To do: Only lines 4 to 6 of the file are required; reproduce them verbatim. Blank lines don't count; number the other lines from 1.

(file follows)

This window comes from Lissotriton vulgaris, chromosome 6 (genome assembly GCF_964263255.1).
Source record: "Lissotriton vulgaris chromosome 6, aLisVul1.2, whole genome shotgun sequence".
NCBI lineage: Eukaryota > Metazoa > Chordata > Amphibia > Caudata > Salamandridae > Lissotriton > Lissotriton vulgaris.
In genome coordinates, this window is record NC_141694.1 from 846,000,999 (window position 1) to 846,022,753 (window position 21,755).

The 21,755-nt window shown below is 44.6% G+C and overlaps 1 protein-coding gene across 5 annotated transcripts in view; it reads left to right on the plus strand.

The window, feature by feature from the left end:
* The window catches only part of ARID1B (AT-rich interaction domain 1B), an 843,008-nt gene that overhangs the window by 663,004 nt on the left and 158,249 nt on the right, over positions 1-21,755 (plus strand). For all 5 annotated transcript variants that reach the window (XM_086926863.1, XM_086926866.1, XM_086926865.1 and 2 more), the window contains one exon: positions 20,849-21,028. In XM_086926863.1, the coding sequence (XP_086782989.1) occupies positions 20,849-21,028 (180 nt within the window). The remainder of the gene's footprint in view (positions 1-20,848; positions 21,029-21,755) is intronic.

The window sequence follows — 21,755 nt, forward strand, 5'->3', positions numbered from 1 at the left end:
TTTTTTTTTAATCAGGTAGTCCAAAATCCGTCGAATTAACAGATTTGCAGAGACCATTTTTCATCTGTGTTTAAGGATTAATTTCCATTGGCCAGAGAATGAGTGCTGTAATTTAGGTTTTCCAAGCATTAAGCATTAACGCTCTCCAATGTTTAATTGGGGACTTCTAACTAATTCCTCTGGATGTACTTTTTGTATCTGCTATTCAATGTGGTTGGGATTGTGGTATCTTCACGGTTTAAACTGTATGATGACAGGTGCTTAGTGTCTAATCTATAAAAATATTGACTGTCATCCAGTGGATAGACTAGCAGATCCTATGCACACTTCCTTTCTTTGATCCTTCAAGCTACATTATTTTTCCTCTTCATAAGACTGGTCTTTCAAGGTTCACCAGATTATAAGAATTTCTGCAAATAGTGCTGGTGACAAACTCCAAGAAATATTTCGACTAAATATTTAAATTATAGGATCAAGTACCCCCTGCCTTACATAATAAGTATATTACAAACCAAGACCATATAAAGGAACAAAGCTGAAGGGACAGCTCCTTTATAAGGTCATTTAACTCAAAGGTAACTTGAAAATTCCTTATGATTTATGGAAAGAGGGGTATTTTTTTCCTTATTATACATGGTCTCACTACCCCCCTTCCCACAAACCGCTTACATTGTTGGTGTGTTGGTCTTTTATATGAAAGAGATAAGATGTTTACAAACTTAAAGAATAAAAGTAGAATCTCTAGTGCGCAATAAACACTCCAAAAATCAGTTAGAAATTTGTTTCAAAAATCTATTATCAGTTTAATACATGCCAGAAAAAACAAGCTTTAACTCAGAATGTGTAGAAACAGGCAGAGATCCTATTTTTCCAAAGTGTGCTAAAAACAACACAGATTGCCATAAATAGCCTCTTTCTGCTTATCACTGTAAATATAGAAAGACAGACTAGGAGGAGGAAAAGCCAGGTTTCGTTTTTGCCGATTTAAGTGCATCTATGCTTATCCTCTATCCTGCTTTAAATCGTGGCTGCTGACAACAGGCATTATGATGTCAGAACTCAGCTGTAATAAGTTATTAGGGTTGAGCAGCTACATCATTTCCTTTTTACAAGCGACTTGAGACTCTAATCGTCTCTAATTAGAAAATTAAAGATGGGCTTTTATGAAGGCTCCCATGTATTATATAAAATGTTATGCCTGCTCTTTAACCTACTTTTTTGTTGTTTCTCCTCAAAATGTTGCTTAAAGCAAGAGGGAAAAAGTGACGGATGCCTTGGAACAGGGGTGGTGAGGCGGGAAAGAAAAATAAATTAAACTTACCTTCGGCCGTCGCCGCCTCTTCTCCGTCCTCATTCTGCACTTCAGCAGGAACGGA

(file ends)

In genome coordinates, this window is record NC_141694.1 from 846,000,999 (window position 1) to 846,022,753 (window position 21,755).

The 21,755-nt window shown below is 44.6% G+C and overlaps 1 protein-coding gene across 5 annotated transcripts in view; it reads left to right on the plus strand.

The window, feature by feature from the left end: